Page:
You May Also Like

The best way to get over a breakup, according to science

Kate Middleton, Prince William, and Prince Harry get real about grief and mental health

Here’s how to finally start meditating (even if you’ve tried a million times)

5 reasons your probiotics aren’t working—and what to do about it

The travel hacks that keep Elle Macpherson in top jet-setting shape

Yes, you need a morning mantra—here are 12 that wellness it-girls swear by

The secret to using procrastination to your advantage


procrastination tips Pin It
Photo: Pexels/KaboomPics

Regardless of how many pressing tasks we may have on our to-do list, we can (and do) always find time to lurk on social media (or whatever breed of distraction you prefer)—even if we have a zillion more important things we should be doing.

The good news? Procrastination can actually be good for you. According to an article in The Atlantic, there’s such a thing as productive procrastinating (get excited).

The story points out that Charles Duhigg, author of The Power of Habit, classifies procrastination as a habit rather than a moral failing (which, if you’re like me, is what you call it as you freak out over a last-minute assignment you have to do yet find yourself scrolling through Instagram).

Duhigg says procrastination involves a cue, a routine, and a reward. It goes something like this: An overflowing inbox (the cue) might lead you to think about checking social media (the routine)—and the idea of a refreshing cognitive break by checking your news feed seems like a reward. But the “cognitive break” often isn’t all that refreshing—instead, it just wastes a lot of time. (So true.)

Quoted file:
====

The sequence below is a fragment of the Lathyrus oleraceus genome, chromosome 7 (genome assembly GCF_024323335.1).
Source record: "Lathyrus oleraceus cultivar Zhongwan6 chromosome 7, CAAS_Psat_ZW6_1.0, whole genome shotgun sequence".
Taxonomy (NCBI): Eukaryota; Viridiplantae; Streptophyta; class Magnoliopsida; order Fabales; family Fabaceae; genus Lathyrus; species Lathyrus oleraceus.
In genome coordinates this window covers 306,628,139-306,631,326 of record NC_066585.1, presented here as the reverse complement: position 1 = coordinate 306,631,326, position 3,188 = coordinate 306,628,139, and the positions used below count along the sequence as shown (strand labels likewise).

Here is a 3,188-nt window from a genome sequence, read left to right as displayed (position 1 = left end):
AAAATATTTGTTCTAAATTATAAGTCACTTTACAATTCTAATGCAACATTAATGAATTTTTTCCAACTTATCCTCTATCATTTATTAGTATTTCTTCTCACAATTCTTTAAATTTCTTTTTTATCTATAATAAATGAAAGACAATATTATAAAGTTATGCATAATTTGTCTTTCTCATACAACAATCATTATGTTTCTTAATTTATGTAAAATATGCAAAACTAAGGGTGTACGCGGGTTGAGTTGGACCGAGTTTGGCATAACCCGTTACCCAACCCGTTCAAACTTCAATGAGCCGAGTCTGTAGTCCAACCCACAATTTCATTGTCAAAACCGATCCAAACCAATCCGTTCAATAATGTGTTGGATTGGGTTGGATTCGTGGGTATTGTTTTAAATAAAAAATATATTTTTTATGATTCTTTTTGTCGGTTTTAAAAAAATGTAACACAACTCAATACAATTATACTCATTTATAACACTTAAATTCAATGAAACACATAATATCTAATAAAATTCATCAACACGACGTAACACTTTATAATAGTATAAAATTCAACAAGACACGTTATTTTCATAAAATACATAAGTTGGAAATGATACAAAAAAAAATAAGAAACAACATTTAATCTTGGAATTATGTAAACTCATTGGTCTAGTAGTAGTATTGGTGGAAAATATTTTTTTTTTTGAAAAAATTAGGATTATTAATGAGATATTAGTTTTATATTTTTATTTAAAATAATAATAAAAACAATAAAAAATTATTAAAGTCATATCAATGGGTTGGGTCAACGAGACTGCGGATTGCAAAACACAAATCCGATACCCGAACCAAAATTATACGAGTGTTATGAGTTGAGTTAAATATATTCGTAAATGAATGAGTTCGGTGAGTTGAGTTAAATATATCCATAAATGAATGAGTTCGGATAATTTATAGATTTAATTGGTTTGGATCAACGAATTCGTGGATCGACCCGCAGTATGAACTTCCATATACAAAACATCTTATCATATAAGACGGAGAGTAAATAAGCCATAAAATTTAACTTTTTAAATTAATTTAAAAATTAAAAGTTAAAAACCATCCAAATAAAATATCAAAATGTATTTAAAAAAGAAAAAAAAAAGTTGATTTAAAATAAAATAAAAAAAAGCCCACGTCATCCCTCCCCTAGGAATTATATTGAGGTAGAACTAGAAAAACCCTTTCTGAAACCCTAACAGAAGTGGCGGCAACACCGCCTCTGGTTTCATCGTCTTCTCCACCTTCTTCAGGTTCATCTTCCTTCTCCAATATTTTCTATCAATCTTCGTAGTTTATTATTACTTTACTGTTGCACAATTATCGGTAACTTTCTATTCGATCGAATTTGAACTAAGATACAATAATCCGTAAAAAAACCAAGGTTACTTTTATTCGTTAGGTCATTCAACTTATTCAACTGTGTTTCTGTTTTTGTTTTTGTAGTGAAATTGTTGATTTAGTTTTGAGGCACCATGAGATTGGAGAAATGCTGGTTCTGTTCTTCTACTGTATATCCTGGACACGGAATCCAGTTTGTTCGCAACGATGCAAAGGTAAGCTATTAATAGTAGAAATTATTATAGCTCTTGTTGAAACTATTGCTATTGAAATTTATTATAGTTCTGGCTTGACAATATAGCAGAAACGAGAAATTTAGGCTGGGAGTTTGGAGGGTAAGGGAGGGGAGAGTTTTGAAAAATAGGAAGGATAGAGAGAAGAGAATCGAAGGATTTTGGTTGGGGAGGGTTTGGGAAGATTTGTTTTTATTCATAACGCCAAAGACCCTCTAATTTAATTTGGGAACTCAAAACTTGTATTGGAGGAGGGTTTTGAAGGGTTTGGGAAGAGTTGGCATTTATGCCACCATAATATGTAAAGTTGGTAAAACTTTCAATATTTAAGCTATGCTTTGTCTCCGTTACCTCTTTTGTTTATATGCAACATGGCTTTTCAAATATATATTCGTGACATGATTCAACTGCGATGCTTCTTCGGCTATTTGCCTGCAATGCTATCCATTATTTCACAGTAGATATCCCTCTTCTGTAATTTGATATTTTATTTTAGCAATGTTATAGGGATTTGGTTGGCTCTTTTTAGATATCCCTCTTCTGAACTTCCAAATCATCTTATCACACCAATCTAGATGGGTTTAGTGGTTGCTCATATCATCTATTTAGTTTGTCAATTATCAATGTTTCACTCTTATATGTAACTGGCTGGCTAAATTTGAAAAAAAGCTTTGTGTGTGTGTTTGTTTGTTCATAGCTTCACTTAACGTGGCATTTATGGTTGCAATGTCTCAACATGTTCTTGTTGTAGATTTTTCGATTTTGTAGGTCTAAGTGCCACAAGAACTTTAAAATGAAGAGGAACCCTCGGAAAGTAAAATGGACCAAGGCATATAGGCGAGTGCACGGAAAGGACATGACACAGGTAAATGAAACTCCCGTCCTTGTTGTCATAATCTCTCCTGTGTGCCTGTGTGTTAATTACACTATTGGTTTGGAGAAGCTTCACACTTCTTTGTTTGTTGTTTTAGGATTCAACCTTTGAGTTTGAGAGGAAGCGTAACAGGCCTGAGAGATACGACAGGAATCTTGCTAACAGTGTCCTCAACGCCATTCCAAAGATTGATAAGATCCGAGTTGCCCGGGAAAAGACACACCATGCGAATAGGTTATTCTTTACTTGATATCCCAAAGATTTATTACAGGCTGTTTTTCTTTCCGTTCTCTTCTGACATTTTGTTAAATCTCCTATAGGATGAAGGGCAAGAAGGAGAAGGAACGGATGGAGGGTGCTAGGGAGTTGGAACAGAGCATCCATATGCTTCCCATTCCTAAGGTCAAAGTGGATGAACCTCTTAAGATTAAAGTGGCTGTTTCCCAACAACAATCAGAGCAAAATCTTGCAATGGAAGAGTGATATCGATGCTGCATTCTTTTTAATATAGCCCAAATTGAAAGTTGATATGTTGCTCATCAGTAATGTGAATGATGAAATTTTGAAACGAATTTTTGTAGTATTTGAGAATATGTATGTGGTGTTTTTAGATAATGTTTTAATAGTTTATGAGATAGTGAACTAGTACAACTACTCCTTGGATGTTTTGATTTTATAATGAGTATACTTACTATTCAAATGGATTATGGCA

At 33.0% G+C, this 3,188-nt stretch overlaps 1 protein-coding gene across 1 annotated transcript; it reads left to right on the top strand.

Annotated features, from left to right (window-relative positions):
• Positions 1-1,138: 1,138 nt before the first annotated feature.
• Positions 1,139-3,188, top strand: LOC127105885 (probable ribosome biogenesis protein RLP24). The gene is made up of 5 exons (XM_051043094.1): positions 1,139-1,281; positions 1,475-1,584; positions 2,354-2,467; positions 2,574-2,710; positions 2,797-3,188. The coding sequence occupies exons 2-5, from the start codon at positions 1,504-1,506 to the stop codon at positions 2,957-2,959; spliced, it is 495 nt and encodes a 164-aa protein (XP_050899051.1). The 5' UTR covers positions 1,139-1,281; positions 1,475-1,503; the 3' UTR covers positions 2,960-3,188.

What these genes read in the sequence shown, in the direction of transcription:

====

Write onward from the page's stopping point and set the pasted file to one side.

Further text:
The key to taking control of your procrastination is to notice “the routine”—whatever automatic habit is your go-to—and observe it while it’s happening. If you start to notice when you whip out your phone or start typing facebook.com into your browser, you have a better chance of deciding to do something useful instead.

Since that’s easier said than done, you can procrastinate better by setting what Duhigg calls an “implementation intention,” where you write a list of other things you need to do that have nothing to do with the task at hand—for example, Marie Kondo-ing your apartment or calling your cable company. When you start getting the take-a-break itch, do things on that list. (And step away from the Snapchat…)

If you get used to this, you could become a “structured procrastinator”: someone who procrastinates by doing actual work rather than Googling your crush, browsing Facebook, or keeping up with the Kardashians. Talk about #goals.

Another productivity hack to consider? Bullet journaling (which actually makes your brain feel better). Or perhaps you should try the “one-hour workday” approach to take your career to the next level.